- The Washington Times - Friday, September 17, 2004


Fraud is running rampant in the nation’s mortgage industry, with nearly three times as many reports of suspicious activity so far this year compared with 2001, a top FBI official said yesterday.

“It has the potential to be an epidemic,” said Chris Swecker, FBI assistant director for criminal investigations.

Through the first nine months of 2004, mortgage companies and banks have reported more than 12,100 instances of suspicious activity compared with 4,220 in 2001. The FBI has 533 pending mortgage fraud investigations, compared with 102 in 2001.

Law-enforcement officials say the lending and refinancing boom that accompanied record-low interest rates in the past few years is a key reason for the increased fraud. The FBI has identified several “hot spots” across the country where fraud is especially prevalent, including Florida, California, Nevada, Michigan, Missouri and Illinois.

“You can find this anywhere in the country,” Mr. Swecker told reporters.

Robert M. Crouch, chairman of the Mortgage Bankers Association, said the industry has a Fraud Task Force working with the FBI to “expose these criminals and bring them to justice.”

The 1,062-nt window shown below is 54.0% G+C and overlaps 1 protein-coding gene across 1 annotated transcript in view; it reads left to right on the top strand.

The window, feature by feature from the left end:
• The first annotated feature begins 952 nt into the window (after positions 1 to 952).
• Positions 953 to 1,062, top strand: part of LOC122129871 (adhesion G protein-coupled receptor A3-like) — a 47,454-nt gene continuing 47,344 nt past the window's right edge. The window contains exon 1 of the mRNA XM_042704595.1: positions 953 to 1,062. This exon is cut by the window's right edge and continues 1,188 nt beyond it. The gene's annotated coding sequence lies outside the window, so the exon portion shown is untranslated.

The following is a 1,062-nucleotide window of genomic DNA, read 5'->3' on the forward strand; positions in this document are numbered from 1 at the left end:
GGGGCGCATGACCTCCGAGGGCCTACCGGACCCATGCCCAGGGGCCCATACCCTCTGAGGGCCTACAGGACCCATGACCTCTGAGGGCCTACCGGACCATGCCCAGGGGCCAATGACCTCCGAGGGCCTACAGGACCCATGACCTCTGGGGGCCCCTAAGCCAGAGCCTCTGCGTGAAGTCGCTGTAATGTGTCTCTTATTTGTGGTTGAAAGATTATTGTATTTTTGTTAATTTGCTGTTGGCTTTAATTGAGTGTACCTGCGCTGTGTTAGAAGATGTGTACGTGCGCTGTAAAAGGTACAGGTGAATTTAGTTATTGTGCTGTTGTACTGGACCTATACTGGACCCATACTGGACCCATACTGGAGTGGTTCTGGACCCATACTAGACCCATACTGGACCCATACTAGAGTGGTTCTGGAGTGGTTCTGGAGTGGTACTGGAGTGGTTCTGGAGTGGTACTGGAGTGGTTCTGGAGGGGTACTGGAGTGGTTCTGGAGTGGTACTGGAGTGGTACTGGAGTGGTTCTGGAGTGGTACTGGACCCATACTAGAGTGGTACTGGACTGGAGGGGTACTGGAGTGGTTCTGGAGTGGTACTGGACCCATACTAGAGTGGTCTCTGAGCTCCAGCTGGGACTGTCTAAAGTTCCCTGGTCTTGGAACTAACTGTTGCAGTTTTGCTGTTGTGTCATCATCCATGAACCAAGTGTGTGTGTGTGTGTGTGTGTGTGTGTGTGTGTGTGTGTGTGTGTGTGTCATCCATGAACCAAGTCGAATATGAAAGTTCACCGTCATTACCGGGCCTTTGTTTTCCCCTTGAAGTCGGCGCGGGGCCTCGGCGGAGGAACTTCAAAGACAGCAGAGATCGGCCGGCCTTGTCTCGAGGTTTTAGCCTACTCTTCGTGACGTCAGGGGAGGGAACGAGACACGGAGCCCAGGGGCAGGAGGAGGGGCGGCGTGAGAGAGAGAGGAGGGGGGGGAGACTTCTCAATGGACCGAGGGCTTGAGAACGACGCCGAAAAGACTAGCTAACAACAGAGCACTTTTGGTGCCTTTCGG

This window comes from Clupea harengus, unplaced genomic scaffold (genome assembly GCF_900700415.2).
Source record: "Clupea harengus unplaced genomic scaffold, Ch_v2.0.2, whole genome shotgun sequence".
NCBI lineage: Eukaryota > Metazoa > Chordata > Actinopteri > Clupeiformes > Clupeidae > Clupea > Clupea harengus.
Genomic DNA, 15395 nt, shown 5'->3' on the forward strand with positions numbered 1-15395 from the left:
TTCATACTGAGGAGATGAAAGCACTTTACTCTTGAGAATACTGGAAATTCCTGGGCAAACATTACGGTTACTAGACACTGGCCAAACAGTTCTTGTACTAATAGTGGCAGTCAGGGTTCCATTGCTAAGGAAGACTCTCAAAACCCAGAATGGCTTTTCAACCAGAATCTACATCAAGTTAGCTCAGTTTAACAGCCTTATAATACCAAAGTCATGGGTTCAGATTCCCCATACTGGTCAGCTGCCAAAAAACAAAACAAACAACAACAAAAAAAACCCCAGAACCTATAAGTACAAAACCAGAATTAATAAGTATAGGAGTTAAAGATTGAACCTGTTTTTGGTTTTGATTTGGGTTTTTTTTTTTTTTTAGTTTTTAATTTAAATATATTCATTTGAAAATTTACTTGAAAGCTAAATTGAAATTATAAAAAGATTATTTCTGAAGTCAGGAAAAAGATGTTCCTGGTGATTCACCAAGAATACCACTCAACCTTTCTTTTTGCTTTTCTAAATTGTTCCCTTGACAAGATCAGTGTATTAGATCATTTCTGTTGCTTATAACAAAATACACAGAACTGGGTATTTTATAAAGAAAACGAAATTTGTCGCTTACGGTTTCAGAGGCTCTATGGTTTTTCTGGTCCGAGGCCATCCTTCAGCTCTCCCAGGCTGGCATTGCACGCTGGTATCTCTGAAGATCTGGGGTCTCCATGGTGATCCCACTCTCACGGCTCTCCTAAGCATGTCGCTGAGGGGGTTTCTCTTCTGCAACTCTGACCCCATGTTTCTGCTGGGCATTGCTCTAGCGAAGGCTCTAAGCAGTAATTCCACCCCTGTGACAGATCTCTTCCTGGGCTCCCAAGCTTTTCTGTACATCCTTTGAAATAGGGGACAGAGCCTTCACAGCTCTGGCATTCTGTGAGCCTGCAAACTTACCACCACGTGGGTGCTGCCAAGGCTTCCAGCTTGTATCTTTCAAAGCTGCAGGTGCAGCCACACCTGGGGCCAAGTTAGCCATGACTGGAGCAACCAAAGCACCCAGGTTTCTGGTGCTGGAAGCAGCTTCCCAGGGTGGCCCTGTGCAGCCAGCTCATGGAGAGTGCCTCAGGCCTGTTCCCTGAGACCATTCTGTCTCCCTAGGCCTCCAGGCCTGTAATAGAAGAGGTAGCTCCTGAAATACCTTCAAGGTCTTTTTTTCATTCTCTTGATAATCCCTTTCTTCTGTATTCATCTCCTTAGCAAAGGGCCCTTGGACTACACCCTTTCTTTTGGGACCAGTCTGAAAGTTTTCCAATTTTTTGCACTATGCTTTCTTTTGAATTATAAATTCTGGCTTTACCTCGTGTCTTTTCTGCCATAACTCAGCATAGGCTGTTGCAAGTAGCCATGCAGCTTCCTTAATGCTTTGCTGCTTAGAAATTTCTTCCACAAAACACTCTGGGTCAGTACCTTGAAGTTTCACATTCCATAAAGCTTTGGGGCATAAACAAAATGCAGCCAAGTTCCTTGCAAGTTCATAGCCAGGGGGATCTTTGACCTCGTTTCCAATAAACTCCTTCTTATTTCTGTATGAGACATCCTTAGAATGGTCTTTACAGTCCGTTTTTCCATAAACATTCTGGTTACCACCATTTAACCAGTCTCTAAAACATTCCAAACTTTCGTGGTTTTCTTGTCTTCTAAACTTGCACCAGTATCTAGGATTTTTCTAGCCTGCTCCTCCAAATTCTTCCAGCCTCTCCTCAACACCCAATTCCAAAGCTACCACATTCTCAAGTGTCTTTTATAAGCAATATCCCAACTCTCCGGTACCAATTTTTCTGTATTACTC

“Our lenders have seen an increase in the number and variety of fraudulent schemes over the last several years committed against them,” Mr. Crouch said. “It has cost the mortgage banking industry and other financial service providers billions of dollars.”

One common mortgage fraud scheme is “property flipping,” in which property is purchased, appraised fraudulently at a much higher price and then quickly sold.

The mortgage holder is left with property worth much less than the loan it issued.

Other schemes involve fake identities and credit histories, use of “straw buyers” to conceal the true buyer’s name and forged loan documents.

Mortgage fraud is one of several financial crimes that the FBI has been targeting for extra attention in recent months.

This effort, which involves 47 FBI field offices, has resulted in more than 151 charges since early August in cases with potential losses to banks and other businesses of an estimated $3 billion.

Copyright © 2019 The Washington Times, LLC. Click here for reprint permission.

The Washington Times Comment Policy

The Washington Times welcomes your comments on Spot.im, our third-party provider. Please read our Comment Policy before commenting.


Click to Read More and View Comments

Click to Hide